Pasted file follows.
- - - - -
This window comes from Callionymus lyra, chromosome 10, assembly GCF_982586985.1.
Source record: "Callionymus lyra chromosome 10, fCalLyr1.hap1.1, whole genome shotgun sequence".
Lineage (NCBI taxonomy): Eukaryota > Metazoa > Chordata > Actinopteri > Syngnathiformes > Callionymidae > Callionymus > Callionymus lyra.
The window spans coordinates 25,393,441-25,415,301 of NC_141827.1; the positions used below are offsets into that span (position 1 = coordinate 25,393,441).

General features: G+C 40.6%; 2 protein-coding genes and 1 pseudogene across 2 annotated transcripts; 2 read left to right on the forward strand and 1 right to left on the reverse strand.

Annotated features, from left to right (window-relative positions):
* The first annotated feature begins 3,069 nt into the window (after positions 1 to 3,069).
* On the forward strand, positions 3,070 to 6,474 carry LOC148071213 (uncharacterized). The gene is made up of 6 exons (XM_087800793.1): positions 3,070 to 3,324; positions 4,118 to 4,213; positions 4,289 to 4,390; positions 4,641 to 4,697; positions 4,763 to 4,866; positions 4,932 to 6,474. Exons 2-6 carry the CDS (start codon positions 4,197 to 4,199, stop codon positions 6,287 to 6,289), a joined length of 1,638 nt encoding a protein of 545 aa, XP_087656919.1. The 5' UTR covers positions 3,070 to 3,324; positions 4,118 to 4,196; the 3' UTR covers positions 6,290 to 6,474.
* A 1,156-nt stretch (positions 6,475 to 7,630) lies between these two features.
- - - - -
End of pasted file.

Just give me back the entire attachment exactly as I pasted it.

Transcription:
This window comes from Callionymus lyra, chromosome 10, assembly GCF_982586985.1.
Source record: "Callionymus lyra chromosome 10, fCalLyr1.hap1.1, whole genome shotgun sequence".
Lineage (NCBI taxonomy): Eukaryota > Metazoa > Chordata > Actinopteri > Syngnathiformes > Callionymidae > Callionymus > Callionymus lyra.
The window spans coordinates 25,393,441-25,415,301 of NC_141827.1; the positions used below are offsets into that span (position 1 = coordinate 25,393,441).

General features: G+C 40.6%; 2 protein-coding genes and 1 pseudogene across 2 annotated transcripts; 2 read left to right on the forward strand and 1 right to left on the reverse strand.

Annotated features, from left to right (window-relative positions):
* The first annotated feature begins 3,069 nt into the window (after positions 1 to 3,069).
* On the forward strand, positions 3,070 to 6,474 carry LOC148071213 (uncharacterized). The gene is made up of 6 exons (XM_087800793.1): positions 3,070 to 3,324; positions 4,118 to 4,213; positions 4,289 to 4,390; positions 4,641 to 4,697; positions 4,763 to 4,866; positions 4,932 to 6,474. Exons 2-6 carry the CDS (start codon positions 4,197 to 4,199, stop codon positions 6,287 to 6,289), a joined length of 1,638 nt encoding a protein of 545 aa, XP_087656919.1. The 5' UTR covers positions 3,070 to 3,324; positions 4,118 to 4,196; the 3' UTR covers positions 6,290 to 6,474.
* A 1,156-nt stretch (positions 6,475 to 7,630) lies between these two features.